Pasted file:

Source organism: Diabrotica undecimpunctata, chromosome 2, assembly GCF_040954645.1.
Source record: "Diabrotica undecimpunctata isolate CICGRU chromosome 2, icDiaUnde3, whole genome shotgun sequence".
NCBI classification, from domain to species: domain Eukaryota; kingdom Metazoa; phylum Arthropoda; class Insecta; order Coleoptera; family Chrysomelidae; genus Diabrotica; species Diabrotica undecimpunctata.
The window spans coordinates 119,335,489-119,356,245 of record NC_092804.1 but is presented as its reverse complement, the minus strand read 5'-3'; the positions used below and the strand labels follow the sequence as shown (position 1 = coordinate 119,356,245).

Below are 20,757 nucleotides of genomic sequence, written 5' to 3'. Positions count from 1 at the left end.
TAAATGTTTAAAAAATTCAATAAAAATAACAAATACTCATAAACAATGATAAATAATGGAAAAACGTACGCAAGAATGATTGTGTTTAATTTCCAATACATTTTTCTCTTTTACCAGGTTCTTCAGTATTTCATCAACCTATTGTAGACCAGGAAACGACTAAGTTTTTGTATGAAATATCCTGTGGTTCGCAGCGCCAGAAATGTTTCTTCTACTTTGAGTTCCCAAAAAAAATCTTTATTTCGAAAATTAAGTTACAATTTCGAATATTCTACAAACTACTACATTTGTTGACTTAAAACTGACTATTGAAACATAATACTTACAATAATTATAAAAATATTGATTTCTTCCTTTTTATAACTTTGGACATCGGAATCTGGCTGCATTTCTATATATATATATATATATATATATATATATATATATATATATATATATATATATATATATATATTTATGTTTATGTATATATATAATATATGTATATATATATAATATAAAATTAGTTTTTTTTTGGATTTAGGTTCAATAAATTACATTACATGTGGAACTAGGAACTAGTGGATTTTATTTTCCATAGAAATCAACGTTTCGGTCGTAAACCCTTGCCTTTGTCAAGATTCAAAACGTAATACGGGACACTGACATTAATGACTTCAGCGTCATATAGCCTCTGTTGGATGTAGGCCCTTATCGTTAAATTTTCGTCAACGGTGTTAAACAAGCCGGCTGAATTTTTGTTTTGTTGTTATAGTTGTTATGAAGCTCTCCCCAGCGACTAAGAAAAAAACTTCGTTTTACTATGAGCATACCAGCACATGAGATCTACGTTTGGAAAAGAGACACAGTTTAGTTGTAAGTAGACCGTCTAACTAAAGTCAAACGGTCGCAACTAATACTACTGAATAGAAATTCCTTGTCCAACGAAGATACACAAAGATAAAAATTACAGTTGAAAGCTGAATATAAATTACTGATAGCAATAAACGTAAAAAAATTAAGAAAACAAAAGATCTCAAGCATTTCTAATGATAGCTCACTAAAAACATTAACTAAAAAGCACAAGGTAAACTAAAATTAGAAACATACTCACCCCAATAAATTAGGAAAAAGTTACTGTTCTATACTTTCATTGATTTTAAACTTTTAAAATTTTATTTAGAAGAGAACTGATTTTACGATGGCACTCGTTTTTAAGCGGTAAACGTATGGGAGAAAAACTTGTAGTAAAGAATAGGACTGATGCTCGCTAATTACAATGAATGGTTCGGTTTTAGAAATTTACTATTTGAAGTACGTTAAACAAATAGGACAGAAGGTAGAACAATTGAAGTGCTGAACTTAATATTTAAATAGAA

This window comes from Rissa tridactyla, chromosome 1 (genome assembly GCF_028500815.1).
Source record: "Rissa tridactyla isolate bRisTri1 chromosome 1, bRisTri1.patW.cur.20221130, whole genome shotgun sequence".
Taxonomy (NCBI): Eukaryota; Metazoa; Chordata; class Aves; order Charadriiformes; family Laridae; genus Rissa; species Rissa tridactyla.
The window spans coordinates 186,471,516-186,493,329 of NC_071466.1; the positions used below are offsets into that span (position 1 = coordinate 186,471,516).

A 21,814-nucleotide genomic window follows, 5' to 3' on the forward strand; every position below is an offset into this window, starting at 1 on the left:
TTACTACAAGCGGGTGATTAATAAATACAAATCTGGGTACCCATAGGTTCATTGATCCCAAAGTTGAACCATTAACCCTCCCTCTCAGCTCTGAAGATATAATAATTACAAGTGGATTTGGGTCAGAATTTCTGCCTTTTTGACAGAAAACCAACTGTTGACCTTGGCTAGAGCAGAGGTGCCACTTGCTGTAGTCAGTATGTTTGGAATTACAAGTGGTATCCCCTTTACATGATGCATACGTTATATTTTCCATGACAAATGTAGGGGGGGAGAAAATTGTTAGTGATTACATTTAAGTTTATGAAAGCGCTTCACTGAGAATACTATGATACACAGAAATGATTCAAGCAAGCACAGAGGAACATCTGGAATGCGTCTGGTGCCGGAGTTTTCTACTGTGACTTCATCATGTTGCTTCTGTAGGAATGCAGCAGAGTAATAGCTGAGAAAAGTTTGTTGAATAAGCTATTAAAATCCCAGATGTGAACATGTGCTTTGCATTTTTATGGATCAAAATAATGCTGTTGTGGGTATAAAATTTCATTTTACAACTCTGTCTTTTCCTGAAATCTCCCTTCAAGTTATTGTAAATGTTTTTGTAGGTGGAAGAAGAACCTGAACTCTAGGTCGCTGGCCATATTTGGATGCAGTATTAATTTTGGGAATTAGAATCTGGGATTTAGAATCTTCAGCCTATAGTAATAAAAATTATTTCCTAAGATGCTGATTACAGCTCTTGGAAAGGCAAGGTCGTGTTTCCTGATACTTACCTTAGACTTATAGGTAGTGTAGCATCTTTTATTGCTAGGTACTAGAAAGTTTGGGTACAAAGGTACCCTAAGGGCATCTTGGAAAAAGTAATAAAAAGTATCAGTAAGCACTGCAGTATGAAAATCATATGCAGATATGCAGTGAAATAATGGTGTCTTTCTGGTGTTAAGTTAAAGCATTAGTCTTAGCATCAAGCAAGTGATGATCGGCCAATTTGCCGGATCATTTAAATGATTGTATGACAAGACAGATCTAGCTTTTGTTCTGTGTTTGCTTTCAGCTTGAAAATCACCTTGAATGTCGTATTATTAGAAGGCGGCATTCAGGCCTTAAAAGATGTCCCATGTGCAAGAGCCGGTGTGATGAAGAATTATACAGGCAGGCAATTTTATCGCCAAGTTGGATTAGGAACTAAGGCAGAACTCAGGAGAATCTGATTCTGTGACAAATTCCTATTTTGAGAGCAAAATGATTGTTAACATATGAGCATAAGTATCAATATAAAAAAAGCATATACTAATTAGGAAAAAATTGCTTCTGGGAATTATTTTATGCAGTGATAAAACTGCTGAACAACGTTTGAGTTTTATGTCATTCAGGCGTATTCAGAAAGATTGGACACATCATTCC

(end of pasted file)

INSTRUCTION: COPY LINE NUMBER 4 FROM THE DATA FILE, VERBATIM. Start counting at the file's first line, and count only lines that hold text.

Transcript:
The window spans coordinates 119,335,489-119,356,245 of record NC_092804.1 but is presented as its reverse complement, the minus strand read 5'-3'; the positions used below and the strand labels follow the sequence as shown (position 1 = coordinate 119,356,245).